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So if you get a blue fender stripe can you get blue paddles and stitching or is yellow the only color option?
They come in different colors. I think I remember seeing blue. Red as well.
This is more proof that power alone and big numbers do not make a great car.
A well developed and balanced car is what makes for a great car and the Grand Sport represents that.
Note we will see the same with the LE1, and Z/28.
This is why the Hell Cat is a disappointment to me. If that engine was in a platform built to take advantage of all it has then it would be a great car.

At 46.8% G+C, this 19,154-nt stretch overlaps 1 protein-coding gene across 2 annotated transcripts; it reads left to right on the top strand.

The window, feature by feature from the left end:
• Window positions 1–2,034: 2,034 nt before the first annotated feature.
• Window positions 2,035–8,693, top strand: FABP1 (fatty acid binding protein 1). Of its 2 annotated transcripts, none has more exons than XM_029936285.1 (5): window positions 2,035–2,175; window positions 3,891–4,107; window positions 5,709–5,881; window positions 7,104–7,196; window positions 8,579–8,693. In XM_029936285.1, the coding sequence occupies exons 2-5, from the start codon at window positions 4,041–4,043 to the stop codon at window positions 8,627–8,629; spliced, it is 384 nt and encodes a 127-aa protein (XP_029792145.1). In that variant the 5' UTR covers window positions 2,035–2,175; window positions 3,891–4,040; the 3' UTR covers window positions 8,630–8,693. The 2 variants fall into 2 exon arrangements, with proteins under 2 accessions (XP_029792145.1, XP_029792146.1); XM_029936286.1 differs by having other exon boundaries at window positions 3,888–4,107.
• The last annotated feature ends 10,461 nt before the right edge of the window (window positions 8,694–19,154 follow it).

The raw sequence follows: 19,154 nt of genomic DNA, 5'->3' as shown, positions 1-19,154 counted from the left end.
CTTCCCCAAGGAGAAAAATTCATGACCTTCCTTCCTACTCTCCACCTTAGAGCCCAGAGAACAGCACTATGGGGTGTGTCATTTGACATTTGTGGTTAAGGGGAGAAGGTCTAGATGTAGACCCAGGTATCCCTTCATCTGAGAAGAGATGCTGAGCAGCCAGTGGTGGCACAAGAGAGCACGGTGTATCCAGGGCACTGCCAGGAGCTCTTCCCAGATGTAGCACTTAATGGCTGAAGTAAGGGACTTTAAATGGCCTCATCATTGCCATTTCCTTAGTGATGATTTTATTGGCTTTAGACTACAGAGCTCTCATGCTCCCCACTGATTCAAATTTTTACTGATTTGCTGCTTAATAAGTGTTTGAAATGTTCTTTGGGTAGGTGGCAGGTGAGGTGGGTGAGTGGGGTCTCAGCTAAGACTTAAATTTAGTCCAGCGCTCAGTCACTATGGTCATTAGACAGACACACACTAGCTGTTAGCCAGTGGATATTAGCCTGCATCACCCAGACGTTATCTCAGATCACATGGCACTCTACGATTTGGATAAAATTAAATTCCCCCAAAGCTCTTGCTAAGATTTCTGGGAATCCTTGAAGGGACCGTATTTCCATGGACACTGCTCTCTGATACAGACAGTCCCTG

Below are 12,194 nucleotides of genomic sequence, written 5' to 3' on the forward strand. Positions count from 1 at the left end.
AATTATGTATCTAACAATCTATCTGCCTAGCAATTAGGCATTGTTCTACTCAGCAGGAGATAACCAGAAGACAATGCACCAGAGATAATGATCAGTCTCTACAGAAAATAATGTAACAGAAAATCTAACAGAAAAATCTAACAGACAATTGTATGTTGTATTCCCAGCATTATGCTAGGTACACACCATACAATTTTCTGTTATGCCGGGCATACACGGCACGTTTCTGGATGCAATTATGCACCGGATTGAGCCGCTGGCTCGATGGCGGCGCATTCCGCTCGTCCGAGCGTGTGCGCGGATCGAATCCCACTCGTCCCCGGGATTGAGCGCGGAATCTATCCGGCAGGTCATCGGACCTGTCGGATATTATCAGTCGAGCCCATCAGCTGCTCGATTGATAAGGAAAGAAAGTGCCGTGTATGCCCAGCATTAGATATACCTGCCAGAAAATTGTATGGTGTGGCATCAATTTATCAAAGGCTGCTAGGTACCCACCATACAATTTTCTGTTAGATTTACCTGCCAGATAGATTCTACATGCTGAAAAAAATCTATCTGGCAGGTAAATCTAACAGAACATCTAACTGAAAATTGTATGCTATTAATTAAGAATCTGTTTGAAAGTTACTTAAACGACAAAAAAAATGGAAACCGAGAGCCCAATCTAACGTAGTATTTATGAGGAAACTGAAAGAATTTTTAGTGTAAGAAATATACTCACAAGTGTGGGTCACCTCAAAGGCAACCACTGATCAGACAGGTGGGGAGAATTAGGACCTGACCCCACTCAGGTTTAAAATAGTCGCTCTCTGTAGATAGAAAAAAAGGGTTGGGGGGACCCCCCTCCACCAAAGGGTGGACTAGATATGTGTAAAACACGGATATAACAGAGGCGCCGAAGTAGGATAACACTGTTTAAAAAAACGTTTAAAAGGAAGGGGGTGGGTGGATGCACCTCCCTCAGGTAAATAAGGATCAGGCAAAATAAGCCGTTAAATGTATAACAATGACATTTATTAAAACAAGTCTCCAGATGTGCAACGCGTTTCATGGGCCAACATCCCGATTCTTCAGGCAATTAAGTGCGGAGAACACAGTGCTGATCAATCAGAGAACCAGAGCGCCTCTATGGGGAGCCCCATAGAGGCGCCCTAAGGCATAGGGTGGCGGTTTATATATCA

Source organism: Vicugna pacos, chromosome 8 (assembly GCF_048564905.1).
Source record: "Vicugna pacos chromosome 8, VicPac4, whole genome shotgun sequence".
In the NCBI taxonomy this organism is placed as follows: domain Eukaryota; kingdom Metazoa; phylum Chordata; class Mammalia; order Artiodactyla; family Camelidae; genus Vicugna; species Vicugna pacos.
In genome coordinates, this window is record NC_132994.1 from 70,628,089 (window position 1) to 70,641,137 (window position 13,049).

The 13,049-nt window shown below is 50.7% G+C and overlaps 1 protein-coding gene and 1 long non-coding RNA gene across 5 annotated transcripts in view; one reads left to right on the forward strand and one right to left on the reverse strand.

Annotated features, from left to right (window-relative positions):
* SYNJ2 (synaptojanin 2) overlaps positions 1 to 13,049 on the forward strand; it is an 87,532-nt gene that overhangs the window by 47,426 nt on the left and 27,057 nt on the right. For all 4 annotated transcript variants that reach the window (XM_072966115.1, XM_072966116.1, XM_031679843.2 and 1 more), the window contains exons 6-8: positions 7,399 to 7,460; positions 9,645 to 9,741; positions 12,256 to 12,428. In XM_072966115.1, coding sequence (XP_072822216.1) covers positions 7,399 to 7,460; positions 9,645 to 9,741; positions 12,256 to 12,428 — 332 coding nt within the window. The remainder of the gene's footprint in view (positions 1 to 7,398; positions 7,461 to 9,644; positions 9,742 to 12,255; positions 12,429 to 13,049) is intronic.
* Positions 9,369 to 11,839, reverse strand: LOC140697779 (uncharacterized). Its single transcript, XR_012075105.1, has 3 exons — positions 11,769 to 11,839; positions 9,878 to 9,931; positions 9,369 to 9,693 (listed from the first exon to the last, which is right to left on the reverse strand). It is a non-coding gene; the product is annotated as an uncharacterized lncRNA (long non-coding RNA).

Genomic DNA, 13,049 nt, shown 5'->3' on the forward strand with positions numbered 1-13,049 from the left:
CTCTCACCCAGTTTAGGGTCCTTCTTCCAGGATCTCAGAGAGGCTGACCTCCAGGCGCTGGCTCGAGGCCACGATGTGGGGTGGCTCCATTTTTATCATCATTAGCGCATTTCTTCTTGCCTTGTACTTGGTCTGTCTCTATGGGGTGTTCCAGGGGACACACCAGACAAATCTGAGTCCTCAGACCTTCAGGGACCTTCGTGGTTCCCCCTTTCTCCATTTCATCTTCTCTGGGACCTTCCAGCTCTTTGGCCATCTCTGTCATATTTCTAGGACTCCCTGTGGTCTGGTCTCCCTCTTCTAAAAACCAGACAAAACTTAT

This is why when I heard the Corvette was testing over 1,000 HP but said they would only put in what they could use made sense.
Since when are the 5 original Grand Sports 1962’s??? They may have been assembled during late 1962, but they have always been recognized as 1963’s.
There’s no mention of it being a 1962 model year…
“……The rarity of a 1962 Corvette Grand Sport only adds weight to the nameplate”
Oh, there. Fixed!
When will the Corvette get automatic stop and lane-blind spot technology?
Well, first off I’m happy to say that I LOVE this ‘Vette’ at this price point as it is EXACTLY what I would/will buy. The only other humble request I would make would be for a factory option/upgrade of a higher HP LT1,(perhaps branded as LT2?), that is a mid way, sort of, between the LT1 & LT4 to the tune of perhaps 525HP or better.